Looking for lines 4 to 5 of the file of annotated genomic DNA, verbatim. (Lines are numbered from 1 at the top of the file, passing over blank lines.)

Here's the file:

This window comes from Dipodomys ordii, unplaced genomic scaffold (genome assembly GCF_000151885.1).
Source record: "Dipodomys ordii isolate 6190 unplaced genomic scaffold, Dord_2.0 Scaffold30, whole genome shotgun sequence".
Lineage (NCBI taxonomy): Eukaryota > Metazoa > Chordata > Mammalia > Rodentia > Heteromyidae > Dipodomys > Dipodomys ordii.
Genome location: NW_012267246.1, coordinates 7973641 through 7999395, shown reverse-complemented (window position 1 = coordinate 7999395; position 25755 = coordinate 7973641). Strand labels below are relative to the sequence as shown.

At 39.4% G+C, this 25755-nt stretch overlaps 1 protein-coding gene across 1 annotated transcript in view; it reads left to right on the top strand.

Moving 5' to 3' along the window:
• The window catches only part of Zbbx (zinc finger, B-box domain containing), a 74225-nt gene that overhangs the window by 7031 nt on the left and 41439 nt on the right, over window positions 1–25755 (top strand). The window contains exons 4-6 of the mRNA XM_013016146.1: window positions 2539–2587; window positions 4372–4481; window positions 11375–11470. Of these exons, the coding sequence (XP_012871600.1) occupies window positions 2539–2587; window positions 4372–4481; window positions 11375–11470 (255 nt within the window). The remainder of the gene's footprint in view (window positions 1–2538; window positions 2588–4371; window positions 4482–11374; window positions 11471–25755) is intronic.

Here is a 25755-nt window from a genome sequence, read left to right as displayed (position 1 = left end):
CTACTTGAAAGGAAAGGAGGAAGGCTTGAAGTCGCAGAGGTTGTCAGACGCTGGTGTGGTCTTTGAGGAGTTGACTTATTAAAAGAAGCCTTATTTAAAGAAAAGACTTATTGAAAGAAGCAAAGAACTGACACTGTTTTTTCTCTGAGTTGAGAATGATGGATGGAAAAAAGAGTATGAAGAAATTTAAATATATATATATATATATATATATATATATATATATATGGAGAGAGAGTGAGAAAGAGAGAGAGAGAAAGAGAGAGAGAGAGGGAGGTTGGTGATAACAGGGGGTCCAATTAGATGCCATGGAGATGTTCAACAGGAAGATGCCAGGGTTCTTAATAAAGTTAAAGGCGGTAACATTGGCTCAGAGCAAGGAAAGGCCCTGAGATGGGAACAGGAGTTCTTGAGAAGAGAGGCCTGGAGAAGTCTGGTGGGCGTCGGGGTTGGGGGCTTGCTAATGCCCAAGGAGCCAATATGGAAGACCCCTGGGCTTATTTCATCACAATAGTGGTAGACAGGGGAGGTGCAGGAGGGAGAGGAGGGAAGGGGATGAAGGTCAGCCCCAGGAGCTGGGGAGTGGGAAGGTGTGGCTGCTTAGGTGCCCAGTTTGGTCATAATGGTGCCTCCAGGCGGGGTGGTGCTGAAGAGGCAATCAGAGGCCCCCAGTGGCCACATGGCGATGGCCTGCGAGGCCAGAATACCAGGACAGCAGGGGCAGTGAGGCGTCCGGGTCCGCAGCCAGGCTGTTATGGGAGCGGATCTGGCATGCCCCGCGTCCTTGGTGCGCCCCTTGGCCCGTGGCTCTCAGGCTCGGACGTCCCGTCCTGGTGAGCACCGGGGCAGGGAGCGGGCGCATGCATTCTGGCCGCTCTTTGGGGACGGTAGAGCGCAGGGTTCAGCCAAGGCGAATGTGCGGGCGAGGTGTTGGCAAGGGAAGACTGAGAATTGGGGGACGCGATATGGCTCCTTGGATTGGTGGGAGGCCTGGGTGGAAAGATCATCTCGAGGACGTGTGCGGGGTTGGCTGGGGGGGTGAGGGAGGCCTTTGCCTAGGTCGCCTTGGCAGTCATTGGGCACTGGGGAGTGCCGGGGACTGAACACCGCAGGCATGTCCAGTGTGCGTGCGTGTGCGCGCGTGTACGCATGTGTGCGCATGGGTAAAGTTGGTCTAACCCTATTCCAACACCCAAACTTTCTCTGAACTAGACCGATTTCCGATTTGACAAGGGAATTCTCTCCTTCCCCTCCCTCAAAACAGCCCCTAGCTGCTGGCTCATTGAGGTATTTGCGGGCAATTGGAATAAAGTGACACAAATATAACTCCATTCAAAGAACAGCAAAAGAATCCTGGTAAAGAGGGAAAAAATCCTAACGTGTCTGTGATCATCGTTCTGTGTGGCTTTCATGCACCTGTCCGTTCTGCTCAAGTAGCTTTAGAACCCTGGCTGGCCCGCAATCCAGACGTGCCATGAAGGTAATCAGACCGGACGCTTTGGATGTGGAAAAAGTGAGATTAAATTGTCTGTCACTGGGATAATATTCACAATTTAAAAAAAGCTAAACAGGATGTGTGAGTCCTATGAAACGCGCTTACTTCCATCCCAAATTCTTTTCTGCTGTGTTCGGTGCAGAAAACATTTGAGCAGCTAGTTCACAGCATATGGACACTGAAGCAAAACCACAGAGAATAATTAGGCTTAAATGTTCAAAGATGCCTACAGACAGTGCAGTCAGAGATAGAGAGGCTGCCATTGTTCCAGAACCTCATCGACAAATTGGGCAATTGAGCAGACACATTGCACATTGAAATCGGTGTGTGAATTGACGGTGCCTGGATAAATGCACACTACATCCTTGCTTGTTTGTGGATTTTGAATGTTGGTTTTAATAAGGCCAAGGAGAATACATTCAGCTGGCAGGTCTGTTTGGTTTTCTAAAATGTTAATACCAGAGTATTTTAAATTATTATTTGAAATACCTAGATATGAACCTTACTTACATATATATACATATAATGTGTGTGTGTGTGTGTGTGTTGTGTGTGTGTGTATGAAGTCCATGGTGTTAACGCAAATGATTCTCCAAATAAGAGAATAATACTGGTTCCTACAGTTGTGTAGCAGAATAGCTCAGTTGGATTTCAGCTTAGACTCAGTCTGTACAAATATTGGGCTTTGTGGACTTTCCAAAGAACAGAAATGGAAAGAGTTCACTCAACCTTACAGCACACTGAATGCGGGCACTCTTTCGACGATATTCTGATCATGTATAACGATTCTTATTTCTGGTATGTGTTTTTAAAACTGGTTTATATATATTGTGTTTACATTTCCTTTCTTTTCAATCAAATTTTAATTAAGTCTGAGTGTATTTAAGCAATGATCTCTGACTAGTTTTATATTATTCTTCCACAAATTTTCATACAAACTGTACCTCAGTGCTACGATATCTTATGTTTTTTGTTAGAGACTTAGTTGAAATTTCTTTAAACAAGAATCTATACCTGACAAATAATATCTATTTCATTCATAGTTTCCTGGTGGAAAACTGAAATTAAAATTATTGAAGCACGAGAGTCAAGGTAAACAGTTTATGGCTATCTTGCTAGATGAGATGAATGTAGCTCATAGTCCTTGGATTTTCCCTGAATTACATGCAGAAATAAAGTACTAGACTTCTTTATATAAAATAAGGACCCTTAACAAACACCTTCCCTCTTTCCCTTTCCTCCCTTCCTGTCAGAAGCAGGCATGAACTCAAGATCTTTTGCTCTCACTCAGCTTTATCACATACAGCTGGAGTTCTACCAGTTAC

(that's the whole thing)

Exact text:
Genome location: NW_012267246.1, coordinates 7973641 through 7999395, shown reverse-complemented (window position 1 = coordinate 7999395; position 25755 = coordinate 7973641). Strand labels below are relative to the sequence as shown.

At 39.4% G+C, this 25755-nt stretch overlaps 1 protein-coding gene across 1 annotated transcript in view; it reads left to right on the top strand.